The US Senate on July 29 passed a resolution sponsored by Senator Dianne Feinstein condemning the treatment of women and girls in Afghanistan.
The resolution states that Congress "deplores the human rights violations," "condemns the targeted discrimination against women and girls and expressed deep concern regarding the prohibitions on employment and education" in Afghanistan, and "strongly condemns the use of rape or other forms of systematic gender discrimination by any party, faction, of power in Afghanistan as an instrument of war." It also provides that Congress calls on the Taliban to respect women's and girl's rights to education, work, and active participation in all social, political, and economic activities, as well as to protect their personal safety. The resolution also calls for the support of the international community in condemning oppressive behavior in Afghanistan and to support Afghan people both within the country's borders and without.
The Taliban has recently undertaken a raiding spree, smashing the television sets, VCRs, and video equipment of shopholders in Kabul. Deputy vice and virtue minister Mawlawi Qalamuddin said that the armed vice squads would not enter private homes unless they receive reports from neighbors' suspecting un-Islamic activity. The latest edict imposed by the Taliban is that parents have been ordered to give their children Islamic names. The Ministry for Fostering Virtue and Suppressing Vice announced over the radio Tuesday that "vice" names "like Rita, Arita, Parkash, Geeta, and Victor" are not befitting of Muslims.
Media Resources: Agence France Press - July 28 & 29, 1998
8/28/2015 Alaska Court Protects Abortion Access for Low-Income Women - The Alaska Superior Court struck down a state law yesterday that would have severely limited abortion access for low-income women in Alaska.
The state's Superior Court also struck down a Department of Health and Social Services regulation that placed narrow specifications on Medicaid coverage for abortions, requiring that Medicaid-funded abortions be determined by a physician to be "medically necessary." Last year, the Center for Reproductive Rights, the American Civil Liberties Union, and Planned Parenthood sued on behalf of the Planned Parenthood of the Great Northwest, claiming that the narrow definition of "medically necessary" arbitrarily established conditions designed to restrict the ability of low-income women to access abortion services.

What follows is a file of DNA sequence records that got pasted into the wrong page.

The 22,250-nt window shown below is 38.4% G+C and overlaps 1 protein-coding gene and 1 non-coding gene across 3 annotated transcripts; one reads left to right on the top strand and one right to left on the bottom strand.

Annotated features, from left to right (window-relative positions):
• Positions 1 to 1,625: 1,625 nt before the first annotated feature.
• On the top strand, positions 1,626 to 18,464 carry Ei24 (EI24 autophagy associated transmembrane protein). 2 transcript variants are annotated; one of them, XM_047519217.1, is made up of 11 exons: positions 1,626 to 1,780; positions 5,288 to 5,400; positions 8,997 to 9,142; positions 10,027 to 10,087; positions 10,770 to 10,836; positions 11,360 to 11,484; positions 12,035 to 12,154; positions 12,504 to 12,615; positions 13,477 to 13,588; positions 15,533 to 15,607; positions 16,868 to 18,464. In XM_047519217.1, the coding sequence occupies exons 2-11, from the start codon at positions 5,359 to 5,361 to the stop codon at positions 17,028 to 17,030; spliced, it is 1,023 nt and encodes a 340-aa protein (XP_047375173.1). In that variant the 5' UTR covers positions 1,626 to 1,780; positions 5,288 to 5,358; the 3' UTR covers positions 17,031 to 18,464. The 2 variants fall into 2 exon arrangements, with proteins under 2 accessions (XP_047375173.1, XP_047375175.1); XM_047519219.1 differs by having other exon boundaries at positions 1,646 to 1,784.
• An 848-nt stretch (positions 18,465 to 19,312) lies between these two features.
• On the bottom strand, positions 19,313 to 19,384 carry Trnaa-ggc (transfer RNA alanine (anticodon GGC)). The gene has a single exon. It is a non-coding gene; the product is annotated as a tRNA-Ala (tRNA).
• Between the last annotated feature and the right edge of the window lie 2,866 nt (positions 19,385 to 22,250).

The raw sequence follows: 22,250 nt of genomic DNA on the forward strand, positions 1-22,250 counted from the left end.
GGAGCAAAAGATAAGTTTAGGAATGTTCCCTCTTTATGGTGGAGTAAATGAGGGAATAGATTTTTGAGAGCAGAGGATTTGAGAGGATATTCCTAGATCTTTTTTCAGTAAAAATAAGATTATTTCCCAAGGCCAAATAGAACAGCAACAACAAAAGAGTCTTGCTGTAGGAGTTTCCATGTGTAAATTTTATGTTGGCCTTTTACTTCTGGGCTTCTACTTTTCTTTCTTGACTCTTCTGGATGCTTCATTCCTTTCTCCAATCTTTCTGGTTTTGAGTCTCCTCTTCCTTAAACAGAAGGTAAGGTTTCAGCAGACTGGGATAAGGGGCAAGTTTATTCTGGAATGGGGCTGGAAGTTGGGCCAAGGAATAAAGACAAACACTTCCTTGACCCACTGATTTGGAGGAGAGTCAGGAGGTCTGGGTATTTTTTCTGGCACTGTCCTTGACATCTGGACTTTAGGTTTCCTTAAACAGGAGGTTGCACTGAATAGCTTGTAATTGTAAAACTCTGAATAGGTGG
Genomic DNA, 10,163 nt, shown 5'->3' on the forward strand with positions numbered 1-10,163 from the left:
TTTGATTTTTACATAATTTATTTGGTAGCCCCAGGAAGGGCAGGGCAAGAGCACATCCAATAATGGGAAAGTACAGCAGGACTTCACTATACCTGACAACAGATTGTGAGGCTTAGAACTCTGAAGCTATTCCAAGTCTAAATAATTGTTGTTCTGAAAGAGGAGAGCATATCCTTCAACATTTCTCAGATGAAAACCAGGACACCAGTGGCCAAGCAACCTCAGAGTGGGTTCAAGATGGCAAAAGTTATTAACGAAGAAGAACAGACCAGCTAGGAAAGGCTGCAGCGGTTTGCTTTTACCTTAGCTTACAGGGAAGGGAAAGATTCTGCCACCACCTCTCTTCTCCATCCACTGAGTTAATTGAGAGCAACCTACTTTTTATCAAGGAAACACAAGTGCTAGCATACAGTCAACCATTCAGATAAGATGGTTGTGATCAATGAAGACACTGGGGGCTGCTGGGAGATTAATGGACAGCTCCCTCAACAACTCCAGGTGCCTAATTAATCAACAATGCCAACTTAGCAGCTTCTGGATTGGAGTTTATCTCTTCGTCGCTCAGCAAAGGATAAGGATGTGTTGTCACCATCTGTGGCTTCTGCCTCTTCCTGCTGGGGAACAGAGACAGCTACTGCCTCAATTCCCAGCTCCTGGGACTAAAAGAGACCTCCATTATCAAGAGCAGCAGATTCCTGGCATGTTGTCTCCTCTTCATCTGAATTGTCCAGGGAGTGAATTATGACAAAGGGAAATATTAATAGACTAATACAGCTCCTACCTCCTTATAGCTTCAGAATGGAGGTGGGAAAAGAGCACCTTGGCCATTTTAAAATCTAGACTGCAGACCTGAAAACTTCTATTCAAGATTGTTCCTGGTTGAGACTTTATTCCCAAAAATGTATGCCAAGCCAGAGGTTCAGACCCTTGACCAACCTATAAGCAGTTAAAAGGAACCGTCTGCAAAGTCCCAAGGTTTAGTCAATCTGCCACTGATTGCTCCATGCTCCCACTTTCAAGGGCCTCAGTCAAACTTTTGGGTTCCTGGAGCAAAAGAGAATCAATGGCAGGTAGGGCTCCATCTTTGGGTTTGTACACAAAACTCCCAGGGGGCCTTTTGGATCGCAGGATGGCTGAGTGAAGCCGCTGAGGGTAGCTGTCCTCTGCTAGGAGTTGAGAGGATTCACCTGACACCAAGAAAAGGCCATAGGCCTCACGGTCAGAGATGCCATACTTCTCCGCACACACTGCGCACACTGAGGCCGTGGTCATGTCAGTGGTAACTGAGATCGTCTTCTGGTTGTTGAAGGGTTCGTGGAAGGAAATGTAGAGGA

The law was temporarily blocked last July by an Alaskan state court judge.
Superior Court Judge John Suddock ordered yesterday that the state be blocked from implementing this regulation, ruling that it placed an undue burden on low-income women seeking abortion services in Alaska.
"By providing health care to all poor Alaskans except women who need abortions, the challenged regulation violates the state constitutional guarantee of 'equal rights, opportunities, and protection under the law'," the ruling read.
"We applaud the superior court for striing down these cruel restrictions on women's health and rights that violate the Alaska Constitution," said Chris Charbonneau, CEO of Planned Parenthood of the Great Northwest and the Hawaiian Islands. . . .
8/26/2015 Saudi Women Prepare to Vote for the First Time - The fight for gender equality is making slow but notable progress in Saudi Arabia, where women will be allowed to vote for the first time in upcoming December elections.
This shift in Saudi law came in 2011, when a royal decree announced that women would be allowed to vote and run in local elections beginning in December of 2015. . . .